Yesterday we were both supposed to go down to the Scottish Games in Campbell. However, when I woke up yesterday my sinuses were hopelessly clogged, my head was throbbing from the pressure, and I was exhausted from spending the entire night trying desperately to find some position in which I could sleep without my sinuses draining down the back of my throat and making me try to cough my lungs out. So I curled up on the love seat downstairs with a box of tissues and a mug of coffee and waved Richard goodbye. He went off by himself to spend the day with his family, amid bagpipers and burly men in kilts, and I spent the day home by myself. I decided that the only way to get over this current bout of sinus infection hell was to just let myself relax. I took a short nap after lunch, once my sinuses decided they were going to play nicely for a change, and poked around online, and did a bunch of knitting, and eventually decided that I felt well enough to take myself out for dinner (because everyone should treat themselves to fries and a chocolate shake now and then). I also spent most of the morning reading.
After we saw the third Harry Potter movie two weeks ago I immediately read Prisoner of Azkaban again. I try very hard to not read books immediately before I see any movie based on them because I do not want to how the movie director saw fit to make any changes. Obviously there will always be changes, since (with the possible exception of The Princess Bride), movies based on books will never be exactly the same because there is no way that any human can ever translate the things we imagine from words on a page into what we can see on a big screen. And yes, as I read through the third Harry Potter book, I could see the things that had been changed – some of which I agreed with and some of which I didn't – but I deliberately waited until after the movie because I knew this way I would enjoy both more.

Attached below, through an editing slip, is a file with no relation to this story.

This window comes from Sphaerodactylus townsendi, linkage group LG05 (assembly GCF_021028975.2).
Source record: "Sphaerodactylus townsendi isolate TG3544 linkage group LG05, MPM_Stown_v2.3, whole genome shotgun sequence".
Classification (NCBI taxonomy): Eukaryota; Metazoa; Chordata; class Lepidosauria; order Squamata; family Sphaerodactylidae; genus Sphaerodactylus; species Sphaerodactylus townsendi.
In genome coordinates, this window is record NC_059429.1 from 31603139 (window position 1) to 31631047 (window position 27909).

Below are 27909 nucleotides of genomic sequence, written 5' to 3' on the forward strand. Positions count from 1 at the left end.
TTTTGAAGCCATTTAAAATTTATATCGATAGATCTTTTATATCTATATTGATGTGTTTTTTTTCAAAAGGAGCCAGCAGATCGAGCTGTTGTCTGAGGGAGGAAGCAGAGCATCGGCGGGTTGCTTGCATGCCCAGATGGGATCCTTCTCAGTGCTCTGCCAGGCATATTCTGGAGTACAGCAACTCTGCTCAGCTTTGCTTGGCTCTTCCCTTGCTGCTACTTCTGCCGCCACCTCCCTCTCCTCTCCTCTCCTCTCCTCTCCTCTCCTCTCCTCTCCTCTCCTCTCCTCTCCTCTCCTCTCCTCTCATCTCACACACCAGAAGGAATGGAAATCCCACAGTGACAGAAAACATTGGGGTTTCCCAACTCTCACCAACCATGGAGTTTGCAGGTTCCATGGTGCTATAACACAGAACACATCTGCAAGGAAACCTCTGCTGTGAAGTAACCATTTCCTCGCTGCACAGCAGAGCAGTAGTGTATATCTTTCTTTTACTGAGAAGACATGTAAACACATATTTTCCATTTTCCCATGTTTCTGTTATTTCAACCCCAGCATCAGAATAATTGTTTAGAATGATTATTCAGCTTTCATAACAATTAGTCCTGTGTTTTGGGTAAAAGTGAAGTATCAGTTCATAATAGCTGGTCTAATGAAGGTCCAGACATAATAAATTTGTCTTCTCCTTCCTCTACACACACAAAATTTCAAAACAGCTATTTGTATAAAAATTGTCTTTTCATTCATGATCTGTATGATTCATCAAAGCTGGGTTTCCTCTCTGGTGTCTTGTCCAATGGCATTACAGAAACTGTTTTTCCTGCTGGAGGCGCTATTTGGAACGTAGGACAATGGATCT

Today, since I had nothing else to do, I decided to read the next two books in the series again – if only to remind myself of what happens next. I poured through Goblet of Fire and then I made myself peanut butter and cottage cheese on toast (trust me, it's good) and devoured Order of the Phoenix once more. And I reminded myself all over again just why I love these books so very much, and why I – like most of the rest of the world – is so impatient for the next one to be published.
They are not great literature – although I have my own opinions on the books that the snooty set considers 'great literature' (it often translates into 'great bore', in my opinion) – and they may not be the best examples of perfect writing. But what I think a lot of people forget, when they are looking at a book and tut-tutting over how well sentences are structured or whether or not the editor should have really let the author get away with those extra few hundred pages, is that the whole point of a book – especially a book for children – is to entertain. And the Harry Potter books are certainly entertaining. They are entertaining, not only for the kids for whom they were originally written, but for their parents too. They get the whole family reading the books together. They give everyone something to talk about. And most of all, they are fun.
This has been an entry for Alphabytes.